In 1800s New York, the overlapping interests of middle-class families and the wealthy produced a cultural practice that’s still in place today.
During a week when so many Americans have experienced some combination of joy, rage, and frustration in seeking the perfect holiday gifts for their children, it seems appropriate to pause and ask: Where did the practice of giving Christmas gifts to children come from?
There does not appear to be an easy answer. Gifts do not primarily serve as rewards: Commentators on the political left and right have in recent years asked parents to abandon the “naughty and nice” paradigm that suggests such presents are prizes for good behavior, and indeed historical evidence suggests that proper conduct has not been a widespread prerequisite for young Americans to receive Christmas gifts.
Nor do presents seem to have a clear connection to Christian faith. Some American families have established a “three-gift” Christmas in an effort to link the practice to the generosity of the three wise men in the story of Jesus’s birth, but again no broad historical precedent exists for this link. In fact, religious leaders have long been more likely to decry the commercialization of Christmas as detracting from the true spirit of the holiday than to celebrate the delivery of purchased goods to middle-class or wealthy children. (Donating gifts to poor children is a different matter, of course, but that practice became common in the United States only after gift-giving at home became a well-established ritual.)
Ringel comes to the conclusion that gift-giving began in New York because of tension between New York’s elites and its working classes, and the emergence of a new Middle Class.
In response to the increasing uncertainty surrounding this stage of life, urban families that aspired to prepare their children for life in the middle and upper ranks of American society widely adopted new strategies for child-rearing. As work and home became increasingly separated for these families, parents kept children within the home (or at church or in school) as long as possible in order to avoid what many of them perceived as the corrupting influences of commerce on kids’ inchoate moral character. Elites’ efforts to domesticate Christmas aligned neatly with these parents’ interests, for they encouraged young Americans to associate the joys of the holiday with the morally and physically protective space of home.
Meanwhile, even if parents were concerned about commercial influences outside the home, they were not bothered by the idea of letting children’s commodities into it, in limited doses. In the 1820s, an American toy industry began to emerge, and American publishers started producing books and magazines for children.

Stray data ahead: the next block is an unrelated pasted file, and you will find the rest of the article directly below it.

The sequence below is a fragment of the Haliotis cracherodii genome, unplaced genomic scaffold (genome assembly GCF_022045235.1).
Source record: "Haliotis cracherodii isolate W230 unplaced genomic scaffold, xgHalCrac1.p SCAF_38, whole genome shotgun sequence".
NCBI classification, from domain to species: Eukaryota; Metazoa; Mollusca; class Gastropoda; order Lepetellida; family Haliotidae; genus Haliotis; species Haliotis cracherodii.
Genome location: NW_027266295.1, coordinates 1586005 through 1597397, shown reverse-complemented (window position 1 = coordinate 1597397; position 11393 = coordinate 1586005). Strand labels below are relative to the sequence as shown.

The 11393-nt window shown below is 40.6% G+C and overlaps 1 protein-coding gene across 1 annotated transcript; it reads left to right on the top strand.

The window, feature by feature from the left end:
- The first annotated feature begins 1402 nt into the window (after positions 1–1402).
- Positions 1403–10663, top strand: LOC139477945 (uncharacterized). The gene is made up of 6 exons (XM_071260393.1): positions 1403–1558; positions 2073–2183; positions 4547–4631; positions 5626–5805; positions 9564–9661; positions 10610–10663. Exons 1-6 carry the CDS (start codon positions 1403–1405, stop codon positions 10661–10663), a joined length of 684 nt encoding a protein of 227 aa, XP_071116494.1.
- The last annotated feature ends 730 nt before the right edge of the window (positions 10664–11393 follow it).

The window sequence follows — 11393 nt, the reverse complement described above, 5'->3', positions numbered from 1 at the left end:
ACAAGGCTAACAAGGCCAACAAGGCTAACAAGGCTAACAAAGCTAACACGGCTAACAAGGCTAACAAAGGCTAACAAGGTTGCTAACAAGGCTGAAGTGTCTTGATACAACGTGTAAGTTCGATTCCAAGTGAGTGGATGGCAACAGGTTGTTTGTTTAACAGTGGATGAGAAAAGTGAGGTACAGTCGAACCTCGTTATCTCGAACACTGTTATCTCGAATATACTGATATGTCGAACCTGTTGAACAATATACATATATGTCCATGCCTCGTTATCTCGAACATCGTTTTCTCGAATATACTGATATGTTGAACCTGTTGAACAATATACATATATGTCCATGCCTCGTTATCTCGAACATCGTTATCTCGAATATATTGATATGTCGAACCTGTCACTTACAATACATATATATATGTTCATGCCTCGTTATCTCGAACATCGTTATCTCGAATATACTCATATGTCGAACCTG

While gift-giving had originated in the late 1700s and the early 1800s, after the Civil War the spread of consumer products in America made it increasingly difficult to control children’s access to toys, books, and magazines. In order to keep young people at home, parents began to purchase products intended to amuse as well as educate their children.
Postbellum Christmas traditions followed this broader trend by becoming more child-focused, particularly through the reconstructed image of St. Nicholas. Clement Clark Moore’s St. Nick was an elf who was jolly but also a bit scary (as indicated by the narrator’s repeated reminder that he had “nothing to dread”). During the 1860s, the cartoonist Thomas Nast created a new image of Santa Claus that replaced this ambiguous figure with a warm, grandfatherly character who often appeared with his arms full of dolls, games, and other secular toys. One of the earliest publications in which Nast’s Santa figure appeared was the December 1868 issue of the magazine Hearth and Home.
Christmas gift-giving, then, is the product of overlapping interests between elites who wanted to move raucous celebrations out of the streets and into homes, and families who simultaneously wanted to keep their children safe at home and expose them, in limited amounts, to commercial entertainment. Retailers certainly supported and benefited from this implicit alliance, but not until the turn of the 20th century did they assume a proactive role of marketing directly to children in the hopes that they might entice (or annoy) their parents into spending more money on what was already a well-established practice of Christmas gift-giving.
In the nearly two centuries since New Yorkers instigated the invention of today’s Christmas rituals, American families have invested gift-giving and other widely practiced holiday traditions with their own unique meanings. Identifying the origins of these rituals as historical rather than eternal reinforces their power to do so.
And so giving gifts to children at Christmas time is not a custom centuries old, but actually originated in America, in the late 1700s in New York, by elites, as a way to keep children from participating in rowdy Christmas celebrations with the working class.